Tuesday, July 06, 2010

Green grow the rushes, O

It's a green, green world outside my window, a patchwork of green as far as the eye can see. No wonder they call this the Emerald Isle. No wonder the Irish everywhere wear green on Saint Paddy's Day.

Billions of years ago single-celled organism were living a hardscrabble life in the sea, scrounging for food, for bits of carbohydrate brewed up catch-as-catch-can by random chemical reactions. Hunting and gathering. Hanging on for dear life.

Then some lucky line of cells pieced together or appropriated what surely turned out to be the most important chemical process ever contrived in the history of life -- a way of absorbing sunlight and using the energy to cobble together carbon dioxide and water to make -- Ta-da! -- energy-packed sugar. Food! Inexhaustible food. The invention of agricultural by one-celled PLANTS.

All the microbes in the sea benefited, even the ones that couldn't do photosynthesis themselves. Even the ones without that necessary agent chlorophyll.

And here's the thing: the new chemical reaction absorbed sunlight in the red and violet ends of the solar spectrum. Leaving green behind. I look out my window and I'm seeing leftover sunlight. Table scraps.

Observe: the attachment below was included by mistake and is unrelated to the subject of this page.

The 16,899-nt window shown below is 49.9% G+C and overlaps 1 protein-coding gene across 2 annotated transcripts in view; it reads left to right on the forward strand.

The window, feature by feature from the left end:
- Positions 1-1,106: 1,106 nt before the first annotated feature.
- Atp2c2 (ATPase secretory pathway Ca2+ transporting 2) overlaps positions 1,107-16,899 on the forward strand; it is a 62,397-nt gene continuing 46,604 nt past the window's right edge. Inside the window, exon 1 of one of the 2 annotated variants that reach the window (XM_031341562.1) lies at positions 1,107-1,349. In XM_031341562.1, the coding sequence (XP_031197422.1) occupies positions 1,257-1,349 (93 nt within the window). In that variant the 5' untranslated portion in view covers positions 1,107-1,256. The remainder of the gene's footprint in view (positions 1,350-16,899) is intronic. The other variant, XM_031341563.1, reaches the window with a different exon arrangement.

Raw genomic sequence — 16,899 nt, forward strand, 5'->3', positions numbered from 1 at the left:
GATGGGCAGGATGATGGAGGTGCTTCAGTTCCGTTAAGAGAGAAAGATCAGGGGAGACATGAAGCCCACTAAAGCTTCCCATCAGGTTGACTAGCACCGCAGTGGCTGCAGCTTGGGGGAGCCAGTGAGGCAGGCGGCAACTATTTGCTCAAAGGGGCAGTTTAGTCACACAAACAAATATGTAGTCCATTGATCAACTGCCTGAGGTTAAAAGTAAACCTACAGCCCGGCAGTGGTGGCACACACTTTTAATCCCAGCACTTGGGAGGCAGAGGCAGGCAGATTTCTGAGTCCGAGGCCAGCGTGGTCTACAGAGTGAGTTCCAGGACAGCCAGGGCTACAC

There is a certain purple bacterium that lives in salt lakes, called Halobacterium halobium, that accomplishes a primitive sort of photosynthesis using a pigment other than chlorophyll. The pigment absorbs light in the middle (green) part of the solar spectrum. This leaves reflected red and blue light at opposite ends of the spectrum to give the bacterium its purple color. H. halobium may have appeared earlier in the history of life than organisms that use chlorophyl. It is not unreasonable to imagine that they might have remained the template for all successive plant life, in which case even land plants might be purple. Would I like that? Living on the Amethyst Isle? Wearing purple on Saint Paddy's Day?

Well, it happened otherwise. Green is the color of the planet's livelihood. Green is nine-to-five, nose-to-the- grindstone, earning one's keep. "In summer, greenness is cheap," said Thoreau. He was simply applying the law of supply and demand. Green is the ubiquitous badge of a planet plugged into a star.

But wait...

(More tomorrow.)